Copper Caps Longest Rally in 18 Months as China Buoys Outlook

  • Better-than-expected China factory gauge spurs metal gains
  • Tin hits two-year high; zinc touches highest since 2011 on LME

Can the China-Driven Metals Rally Keep Going?

Copper climbed for a seventh session, the longest run of gains in almost 18 months, after an unexpected pickup in a Chinese factory gauge. Tin touched a two-year high.

China’s purchasing-managers index of activity at factories rose to a two-year high, data from the National Bureau of Statistics showed Tuesday, suggesting the economy’s stabilization continued into the fourth quarter as robust consumption underpins demand.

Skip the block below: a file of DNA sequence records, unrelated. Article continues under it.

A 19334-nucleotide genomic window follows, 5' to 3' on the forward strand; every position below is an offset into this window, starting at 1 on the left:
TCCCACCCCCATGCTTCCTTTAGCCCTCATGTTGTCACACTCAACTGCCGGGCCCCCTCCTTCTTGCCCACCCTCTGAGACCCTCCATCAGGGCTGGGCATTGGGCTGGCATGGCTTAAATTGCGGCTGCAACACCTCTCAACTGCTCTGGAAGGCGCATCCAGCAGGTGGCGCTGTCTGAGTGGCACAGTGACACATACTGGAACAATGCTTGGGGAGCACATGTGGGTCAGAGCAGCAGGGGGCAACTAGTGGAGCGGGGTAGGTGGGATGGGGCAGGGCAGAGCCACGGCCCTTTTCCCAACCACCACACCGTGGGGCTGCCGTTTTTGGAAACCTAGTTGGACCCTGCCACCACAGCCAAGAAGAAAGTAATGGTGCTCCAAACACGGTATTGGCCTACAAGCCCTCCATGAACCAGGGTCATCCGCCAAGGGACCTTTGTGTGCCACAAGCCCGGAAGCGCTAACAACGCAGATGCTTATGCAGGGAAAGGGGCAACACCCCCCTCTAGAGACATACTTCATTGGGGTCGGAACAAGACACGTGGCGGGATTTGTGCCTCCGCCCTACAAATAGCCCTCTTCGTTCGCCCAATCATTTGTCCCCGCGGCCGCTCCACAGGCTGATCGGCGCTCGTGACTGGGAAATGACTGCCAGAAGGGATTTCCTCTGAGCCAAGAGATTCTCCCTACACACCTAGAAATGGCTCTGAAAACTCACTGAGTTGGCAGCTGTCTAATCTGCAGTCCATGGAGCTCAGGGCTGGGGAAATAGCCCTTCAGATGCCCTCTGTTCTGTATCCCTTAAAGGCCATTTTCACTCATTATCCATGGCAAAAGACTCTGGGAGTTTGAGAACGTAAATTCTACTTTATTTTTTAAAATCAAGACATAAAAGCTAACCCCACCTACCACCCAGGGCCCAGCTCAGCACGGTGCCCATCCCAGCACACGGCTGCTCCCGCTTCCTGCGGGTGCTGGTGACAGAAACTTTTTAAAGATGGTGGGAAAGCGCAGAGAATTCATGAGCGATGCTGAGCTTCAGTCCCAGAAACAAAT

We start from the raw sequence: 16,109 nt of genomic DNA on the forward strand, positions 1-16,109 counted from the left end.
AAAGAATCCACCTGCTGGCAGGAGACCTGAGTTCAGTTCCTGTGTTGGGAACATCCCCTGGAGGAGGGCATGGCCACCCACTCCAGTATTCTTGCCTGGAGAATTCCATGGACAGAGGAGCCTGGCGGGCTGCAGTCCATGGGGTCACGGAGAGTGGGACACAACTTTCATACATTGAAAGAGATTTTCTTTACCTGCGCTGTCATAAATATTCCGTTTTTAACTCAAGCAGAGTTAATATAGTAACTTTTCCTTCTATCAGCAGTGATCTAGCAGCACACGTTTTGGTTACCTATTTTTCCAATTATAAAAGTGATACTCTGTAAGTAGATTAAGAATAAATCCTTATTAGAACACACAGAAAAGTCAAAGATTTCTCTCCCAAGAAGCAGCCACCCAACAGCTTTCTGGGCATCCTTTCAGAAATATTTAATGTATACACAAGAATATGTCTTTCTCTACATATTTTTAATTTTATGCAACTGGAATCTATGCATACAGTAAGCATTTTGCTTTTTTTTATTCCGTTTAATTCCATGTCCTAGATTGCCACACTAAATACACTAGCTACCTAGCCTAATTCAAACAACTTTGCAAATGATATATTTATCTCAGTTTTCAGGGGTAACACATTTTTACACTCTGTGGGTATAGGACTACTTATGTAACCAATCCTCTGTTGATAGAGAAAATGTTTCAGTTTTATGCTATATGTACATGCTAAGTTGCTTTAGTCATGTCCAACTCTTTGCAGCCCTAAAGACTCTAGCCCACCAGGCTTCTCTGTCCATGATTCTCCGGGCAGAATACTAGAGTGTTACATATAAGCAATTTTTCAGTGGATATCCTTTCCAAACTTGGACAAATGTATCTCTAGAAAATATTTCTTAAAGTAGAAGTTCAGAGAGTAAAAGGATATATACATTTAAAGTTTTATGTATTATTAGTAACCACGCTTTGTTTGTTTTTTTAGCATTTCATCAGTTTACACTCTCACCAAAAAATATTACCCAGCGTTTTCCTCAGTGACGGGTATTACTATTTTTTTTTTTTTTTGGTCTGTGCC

“The metals market is extremely geared toward China’s economic health, and the PMI numbers that came in will lend some support to the complex, copper in particular,” Harry Tchilinguirian, head of commodities strategy at BNP Paribas SA in London, said by telephone. “A lot of these metals are still categorized by oversupply so this will come as welcome relief.”

Copper for three month delivery gained 1.4 percent to settle at $4,920 a metric ton at 5:51 p.m. on the London Metal Exchange, after reaching $4,922, the highest since Aug. 2. Tin rose as much as 0.8 percent to $20,875 a ton, the highest since September 2014.

Nickel slipped while aluminum and lead rose in London. Zinc, which has gained 53 percent this year amid dwindling mine supply and resurgent demand, settled little changed after touching a five-year high.

— With assistance by Martin Ritchie, and Luzi-Ann Javier

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